Reliability of Radiographic Assessments of the Hip in Cerebral Palsy.
Shore BJ., Martinkevich P., Riazi M., Baird E., Encisa C., Willoughby K., Narayanan UG., CHOP Investigative Team None.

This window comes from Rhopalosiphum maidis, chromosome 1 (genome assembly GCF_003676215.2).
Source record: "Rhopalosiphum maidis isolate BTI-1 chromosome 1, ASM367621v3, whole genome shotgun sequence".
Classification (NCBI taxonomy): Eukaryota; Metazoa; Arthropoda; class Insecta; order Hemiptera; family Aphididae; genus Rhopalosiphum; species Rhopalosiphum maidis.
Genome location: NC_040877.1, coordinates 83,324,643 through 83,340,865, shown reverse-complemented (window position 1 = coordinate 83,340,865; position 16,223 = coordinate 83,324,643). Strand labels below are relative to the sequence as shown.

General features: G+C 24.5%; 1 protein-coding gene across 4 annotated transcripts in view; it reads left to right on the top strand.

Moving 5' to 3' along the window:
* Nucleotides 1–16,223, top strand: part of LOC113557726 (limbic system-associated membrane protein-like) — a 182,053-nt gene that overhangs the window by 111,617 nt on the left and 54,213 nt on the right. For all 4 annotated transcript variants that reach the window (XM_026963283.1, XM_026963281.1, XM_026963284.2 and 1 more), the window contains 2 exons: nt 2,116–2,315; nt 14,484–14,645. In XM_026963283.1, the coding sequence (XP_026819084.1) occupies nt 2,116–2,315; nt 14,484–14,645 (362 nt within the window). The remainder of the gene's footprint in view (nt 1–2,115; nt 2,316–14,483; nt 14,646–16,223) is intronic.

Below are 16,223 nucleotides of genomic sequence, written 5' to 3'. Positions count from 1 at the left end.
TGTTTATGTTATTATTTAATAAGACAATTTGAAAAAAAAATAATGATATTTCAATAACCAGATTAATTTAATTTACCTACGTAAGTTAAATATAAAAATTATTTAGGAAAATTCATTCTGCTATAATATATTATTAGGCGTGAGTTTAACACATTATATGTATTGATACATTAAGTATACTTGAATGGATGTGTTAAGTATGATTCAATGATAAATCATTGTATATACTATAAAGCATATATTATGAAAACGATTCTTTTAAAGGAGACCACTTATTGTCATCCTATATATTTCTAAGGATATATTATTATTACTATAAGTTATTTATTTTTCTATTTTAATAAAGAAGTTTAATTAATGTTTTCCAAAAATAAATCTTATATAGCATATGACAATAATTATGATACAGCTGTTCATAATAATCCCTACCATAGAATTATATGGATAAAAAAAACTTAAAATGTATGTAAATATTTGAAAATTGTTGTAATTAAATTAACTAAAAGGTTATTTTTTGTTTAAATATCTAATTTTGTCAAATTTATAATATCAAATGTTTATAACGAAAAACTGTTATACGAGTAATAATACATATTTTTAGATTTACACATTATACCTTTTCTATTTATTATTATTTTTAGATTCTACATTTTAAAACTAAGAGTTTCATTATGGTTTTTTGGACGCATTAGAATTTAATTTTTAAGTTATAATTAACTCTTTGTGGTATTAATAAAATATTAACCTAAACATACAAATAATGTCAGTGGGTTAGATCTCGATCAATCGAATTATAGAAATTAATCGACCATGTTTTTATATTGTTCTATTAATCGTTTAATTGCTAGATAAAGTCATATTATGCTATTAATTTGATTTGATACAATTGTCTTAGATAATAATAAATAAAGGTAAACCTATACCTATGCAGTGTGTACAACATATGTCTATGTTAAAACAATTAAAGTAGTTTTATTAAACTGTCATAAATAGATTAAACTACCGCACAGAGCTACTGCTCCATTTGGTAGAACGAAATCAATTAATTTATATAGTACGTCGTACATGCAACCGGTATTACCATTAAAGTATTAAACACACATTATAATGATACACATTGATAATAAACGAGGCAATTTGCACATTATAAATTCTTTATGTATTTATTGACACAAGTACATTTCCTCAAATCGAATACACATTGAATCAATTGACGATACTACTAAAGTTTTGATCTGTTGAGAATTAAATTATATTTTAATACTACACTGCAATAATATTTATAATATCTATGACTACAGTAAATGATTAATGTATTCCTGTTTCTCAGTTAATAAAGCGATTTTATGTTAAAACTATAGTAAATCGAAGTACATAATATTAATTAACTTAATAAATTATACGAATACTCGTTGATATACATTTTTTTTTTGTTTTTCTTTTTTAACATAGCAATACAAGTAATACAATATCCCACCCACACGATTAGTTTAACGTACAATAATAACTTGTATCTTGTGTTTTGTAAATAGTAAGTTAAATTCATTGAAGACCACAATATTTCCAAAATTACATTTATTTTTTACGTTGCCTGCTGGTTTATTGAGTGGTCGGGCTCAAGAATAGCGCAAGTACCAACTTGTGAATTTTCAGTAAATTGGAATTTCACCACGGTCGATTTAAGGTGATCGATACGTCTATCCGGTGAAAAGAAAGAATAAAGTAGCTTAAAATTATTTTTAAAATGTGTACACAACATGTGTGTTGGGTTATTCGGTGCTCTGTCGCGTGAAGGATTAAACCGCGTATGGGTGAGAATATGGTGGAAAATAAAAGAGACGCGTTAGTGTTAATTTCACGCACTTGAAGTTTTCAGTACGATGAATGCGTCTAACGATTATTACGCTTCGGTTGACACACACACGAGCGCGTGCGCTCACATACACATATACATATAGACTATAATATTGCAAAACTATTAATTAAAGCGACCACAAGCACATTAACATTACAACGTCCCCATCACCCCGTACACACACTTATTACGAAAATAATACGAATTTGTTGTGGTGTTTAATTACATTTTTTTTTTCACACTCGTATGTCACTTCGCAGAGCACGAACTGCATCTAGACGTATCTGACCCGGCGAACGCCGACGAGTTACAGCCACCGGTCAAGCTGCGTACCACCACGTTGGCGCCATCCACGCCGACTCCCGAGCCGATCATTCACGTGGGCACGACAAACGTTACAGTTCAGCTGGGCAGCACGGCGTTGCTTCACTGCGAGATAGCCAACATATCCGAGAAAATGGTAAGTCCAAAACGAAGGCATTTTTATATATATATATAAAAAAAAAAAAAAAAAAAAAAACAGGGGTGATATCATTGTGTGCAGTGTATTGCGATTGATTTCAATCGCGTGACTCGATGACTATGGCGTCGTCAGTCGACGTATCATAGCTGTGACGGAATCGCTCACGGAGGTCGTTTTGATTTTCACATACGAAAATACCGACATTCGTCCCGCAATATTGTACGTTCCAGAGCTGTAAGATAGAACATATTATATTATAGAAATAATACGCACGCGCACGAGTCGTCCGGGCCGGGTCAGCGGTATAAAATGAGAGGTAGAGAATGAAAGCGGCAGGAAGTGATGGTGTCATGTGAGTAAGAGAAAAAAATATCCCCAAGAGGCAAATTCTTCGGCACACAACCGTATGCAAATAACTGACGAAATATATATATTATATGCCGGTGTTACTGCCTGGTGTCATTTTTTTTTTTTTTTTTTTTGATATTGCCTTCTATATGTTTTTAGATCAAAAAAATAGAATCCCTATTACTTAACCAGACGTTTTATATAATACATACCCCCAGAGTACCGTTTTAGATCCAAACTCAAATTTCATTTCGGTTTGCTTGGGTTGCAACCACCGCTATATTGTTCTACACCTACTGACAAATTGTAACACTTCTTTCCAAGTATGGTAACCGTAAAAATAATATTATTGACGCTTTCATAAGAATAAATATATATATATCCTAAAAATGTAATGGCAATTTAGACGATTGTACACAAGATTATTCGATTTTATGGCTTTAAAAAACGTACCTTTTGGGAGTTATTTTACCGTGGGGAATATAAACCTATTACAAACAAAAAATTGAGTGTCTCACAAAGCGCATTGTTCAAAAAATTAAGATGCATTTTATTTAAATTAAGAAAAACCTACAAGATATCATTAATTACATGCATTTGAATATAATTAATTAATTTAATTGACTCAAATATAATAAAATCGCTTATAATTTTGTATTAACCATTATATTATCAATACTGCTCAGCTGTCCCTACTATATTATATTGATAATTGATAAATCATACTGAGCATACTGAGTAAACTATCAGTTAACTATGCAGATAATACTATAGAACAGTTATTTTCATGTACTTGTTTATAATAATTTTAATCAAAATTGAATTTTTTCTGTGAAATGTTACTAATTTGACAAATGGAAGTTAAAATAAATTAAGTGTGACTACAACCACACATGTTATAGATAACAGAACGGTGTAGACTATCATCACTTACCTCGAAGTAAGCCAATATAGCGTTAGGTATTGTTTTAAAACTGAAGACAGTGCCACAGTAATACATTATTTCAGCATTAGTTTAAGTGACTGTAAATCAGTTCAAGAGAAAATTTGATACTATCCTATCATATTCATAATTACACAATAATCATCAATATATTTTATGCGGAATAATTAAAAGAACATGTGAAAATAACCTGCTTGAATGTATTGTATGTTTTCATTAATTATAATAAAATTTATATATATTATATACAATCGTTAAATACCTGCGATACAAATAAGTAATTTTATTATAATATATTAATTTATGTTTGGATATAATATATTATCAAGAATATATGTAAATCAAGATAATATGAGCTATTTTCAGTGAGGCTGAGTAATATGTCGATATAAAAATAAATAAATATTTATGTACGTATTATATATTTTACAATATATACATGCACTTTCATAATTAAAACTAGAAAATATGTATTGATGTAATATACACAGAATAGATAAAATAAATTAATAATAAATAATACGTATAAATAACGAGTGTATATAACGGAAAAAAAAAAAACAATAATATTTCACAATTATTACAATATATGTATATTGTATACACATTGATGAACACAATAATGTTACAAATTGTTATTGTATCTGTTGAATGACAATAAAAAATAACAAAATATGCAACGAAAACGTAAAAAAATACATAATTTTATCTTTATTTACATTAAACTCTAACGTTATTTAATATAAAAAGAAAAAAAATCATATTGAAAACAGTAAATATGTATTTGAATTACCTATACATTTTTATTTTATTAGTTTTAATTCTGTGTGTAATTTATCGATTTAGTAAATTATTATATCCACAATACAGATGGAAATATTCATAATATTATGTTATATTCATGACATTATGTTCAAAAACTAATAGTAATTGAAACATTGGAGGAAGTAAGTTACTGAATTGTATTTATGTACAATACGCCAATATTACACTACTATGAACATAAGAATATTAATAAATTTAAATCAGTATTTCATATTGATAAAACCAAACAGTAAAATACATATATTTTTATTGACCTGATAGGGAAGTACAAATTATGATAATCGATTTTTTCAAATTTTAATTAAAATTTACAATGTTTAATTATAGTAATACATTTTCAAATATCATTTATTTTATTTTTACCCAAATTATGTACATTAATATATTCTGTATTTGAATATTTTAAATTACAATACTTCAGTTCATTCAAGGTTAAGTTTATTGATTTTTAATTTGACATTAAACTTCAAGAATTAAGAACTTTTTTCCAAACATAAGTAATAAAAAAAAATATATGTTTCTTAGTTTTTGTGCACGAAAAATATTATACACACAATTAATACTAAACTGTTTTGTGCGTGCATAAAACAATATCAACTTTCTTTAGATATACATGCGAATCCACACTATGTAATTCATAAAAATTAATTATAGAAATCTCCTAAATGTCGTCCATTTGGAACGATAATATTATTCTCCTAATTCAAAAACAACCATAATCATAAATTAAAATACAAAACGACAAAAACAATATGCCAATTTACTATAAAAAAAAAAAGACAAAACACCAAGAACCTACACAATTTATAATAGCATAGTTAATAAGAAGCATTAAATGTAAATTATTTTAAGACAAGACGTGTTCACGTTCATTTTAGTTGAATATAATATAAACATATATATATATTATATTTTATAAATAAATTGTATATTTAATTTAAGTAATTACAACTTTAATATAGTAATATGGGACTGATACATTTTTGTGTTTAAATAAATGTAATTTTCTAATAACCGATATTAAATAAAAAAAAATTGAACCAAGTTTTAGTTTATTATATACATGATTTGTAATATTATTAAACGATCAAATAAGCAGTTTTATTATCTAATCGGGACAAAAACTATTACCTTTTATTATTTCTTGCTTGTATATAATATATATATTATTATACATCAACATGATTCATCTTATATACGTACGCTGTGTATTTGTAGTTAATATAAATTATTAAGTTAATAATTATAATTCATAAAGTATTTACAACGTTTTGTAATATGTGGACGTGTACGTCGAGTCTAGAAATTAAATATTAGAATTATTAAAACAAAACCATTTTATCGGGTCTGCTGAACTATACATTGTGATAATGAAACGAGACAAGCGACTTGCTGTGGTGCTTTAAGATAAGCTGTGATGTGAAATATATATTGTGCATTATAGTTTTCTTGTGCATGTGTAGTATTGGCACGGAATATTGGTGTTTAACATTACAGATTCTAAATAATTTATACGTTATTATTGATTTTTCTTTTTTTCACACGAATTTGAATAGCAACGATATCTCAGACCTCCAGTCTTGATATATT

INTRODUCTION: Children with cerebral palsy are at risk for progressive hip displacement. Since surveillance for hip displacement uses specific radiographic measurements to guide decision making, it is important to establish the reliability of these measurements, which include Reimer's migration percentage (MP), acetabular index or acetabular angle (AI or AA), and pelvic obliquity (PO). The purpose of this study was to determine the intraobserver and interobserver reliability of these radiographic measures among an international group of pediatric orthopaedic surgeons participating in the prospective international multicenter Cerebral Palsy Hip Outcomes Project (CHOP) currently underway to evaluate the outcomes of hip interventions in cerebral palsy. METHODS: Two compact discs (CDs) containing the same 25 anteroposterior pelvis radiographs in Digital Imaging and Communications in Medicine (DICOM) format were provided to participating surgeons at least 2 weeks apart. To reduce the likelihood of recall or any effects of learning or fatigue, the order of the radiographs varied on the 2 CD versions, and participating surgeons received the 2 CDs in random order. The intraclass correlation coefficients (ICCs) were calculated to assess interobserver and intraobserver reliability. Mean absolute differences of hip measurements obtained at 2 time points were also calculated. RESULTS: The MP had the highest reliability followed by PO, AI, and AA with a mean intrarater ICC (SD; range) of 0.95 (0.04; 0.84 to 0.98); 0.92 (0.03; 0.85 to 0.97); 0.84 (0.05; 0.75 to 0.92); and 0.82 (0.14; 0.51 to 0.98); respectively. The mean interrater ICC (SD; range) for MP, PO, AI, and AA were 0.94 (0.05; 0.78 to 0.99); 0.90 (0.04; 0.76 to 0.99); 0.79 (0.08; 0.52 to 0.93); and 0.69 (0.23; 0.42 to 0.98) for MP, PO, AI, and AA, respectively. The mean (SD; 95% confidence interval) for the absolute difference between the 2 measurements for the raters was 4.9% (2.9%; 3.4%-6.4%); 3. 8 degrees (1.2 degrees; 3.1-4.5 degrees); 2.6 degrees (1.5 degrees; 1.7-3.5 degrees); and 1.3 degrees (0.3 degrees; 1.29-1.31 degrees) for MP, AI, AA, and PO, respectively. CONCLUSIONS: MP is a reproducible measure with excellent intrarater and interrater reliability. However, differences in MP of <7% should be treated with caution as these might be a consequence of measurement error. Although we found a high level of intrarater and interrater reliability of the AI, AA, and PO, these measurements are more variable and not ideal for use as discrete outcome measures. Instead, these parameters might be useful for prognostication and decision making when consistent trends are observed longitudinally over time which might be better indications of true change.